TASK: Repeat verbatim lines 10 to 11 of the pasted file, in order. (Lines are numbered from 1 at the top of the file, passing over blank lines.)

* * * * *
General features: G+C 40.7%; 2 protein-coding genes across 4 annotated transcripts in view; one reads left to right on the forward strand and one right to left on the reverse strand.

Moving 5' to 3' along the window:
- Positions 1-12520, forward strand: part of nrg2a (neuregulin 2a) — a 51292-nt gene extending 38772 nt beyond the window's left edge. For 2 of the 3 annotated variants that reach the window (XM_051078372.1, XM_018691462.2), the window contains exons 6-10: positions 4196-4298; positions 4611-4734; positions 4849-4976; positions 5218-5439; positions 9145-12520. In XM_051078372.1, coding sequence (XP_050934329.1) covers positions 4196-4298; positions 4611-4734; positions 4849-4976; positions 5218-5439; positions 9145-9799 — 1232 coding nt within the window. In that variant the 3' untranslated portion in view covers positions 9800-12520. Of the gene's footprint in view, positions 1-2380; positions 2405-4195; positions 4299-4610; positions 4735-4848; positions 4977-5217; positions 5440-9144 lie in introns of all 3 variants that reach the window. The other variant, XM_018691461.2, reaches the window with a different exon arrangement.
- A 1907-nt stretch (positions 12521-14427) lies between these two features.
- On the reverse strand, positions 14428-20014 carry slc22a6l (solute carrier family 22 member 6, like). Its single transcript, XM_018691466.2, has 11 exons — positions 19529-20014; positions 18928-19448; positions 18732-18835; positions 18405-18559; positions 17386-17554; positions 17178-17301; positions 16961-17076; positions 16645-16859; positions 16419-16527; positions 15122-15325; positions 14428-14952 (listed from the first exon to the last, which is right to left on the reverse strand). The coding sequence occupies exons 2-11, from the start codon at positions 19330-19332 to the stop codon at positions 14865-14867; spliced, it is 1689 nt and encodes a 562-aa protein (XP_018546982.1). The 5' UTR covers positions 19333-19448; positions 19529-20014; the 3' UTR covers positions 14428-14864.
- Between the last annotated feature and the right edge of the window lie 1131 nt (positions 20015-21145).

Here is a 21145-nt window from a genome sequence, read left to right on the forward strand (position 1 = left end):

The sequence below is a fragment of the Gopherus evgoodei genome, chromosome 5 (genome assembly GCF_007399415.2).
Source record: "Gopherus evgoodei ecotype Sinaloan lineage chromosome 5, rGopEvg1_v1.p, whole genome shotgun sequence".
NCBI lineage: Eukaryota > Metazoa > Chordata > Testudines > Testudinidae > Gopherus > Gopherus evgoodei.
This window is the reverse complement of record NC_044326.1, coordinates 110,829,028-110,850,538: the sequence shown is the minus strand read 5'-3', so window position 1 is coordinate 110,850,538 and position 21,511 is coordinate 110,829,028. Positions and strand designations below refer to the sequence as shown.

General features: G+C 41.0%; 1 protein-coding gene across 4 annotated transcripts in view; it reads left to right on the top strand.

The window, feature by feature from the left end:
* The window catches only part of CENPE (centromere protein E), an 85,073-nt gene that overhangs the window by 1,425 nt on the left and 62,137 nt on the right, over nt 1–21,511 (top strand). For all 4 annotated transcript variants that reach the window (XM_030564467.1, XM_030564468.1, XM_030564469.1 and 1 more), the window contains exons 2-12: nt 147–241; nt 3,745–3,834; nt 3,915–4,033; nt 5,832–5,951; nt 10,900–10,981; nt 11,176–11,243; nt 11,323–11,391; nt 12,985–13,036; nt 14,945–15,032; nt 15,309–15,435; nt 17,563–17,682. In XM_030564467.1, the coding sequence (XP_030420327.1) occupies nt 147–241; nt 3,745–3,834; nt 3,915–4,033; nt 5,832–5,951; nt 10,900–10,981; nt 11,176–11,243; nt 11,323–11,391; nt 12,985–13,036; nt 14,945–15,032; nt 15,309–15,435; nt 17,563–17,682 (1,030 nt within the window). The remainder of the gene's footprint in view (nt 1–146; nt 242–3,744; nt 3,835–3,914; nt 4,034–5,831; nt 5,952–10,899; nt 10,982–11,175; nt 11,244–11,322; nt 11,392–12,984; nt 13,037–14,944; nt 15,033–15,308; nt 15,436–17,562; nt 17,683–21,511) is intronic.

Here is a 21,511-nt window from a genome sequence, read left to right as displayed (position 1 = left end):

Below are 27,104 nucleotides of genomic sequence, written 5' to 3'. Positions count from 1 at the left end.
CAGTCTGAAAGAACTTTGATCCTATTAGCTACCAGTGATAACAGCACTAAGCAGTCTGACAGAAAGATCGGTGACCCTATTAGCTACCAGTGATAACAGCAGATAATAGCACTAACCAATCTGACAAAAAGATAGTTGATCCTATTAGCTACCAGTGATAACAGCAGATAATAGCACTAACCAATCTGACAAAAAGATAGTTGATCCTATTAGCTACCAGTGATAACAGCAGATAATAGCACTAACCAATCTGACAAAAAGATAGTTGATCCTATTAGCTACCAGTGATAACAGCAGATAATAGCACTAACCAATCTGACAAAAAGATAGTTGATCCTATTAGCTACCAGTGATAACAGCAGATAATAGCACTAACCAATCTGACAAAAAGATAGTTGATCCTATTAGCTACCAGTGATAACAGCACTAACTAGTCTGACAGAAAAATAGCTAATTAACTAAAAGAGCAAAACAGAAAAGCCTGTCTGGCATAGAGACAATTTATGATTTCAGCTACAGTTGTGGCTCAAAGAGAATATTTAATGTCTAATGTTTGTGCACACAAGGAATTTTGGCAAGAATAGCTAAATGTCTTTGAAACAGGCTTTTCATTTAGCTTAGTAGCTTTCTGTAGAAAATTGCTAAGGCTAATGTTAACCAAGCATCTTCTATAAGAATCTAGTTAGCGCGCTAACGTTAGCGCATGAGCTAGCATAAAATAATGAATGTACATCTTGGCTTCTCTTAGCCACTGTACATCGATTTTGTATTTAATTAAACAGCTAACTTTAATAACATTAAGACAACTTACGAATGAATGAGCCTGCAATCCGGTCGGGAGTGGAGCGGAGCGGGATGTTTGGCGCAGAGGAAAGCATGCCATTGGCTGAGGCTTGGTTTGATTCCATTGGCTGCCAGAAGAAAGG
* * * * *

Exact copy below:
NCBI lineage: Eukaryota > Metazoa > Chordata > Testudines > Testudinidae > Gopherus > Gopherus evgoodei.
This window is the reverse complement of record NC_044326.1, coordinates 110,829,028-110,850,538: the sequence shown is the minus strand read 5'-3', so window position 1 is coordinate 110,850,538 and position 21,511 is coordinate 110,829,028. Positions and strand designations below refer to the sequence as shown.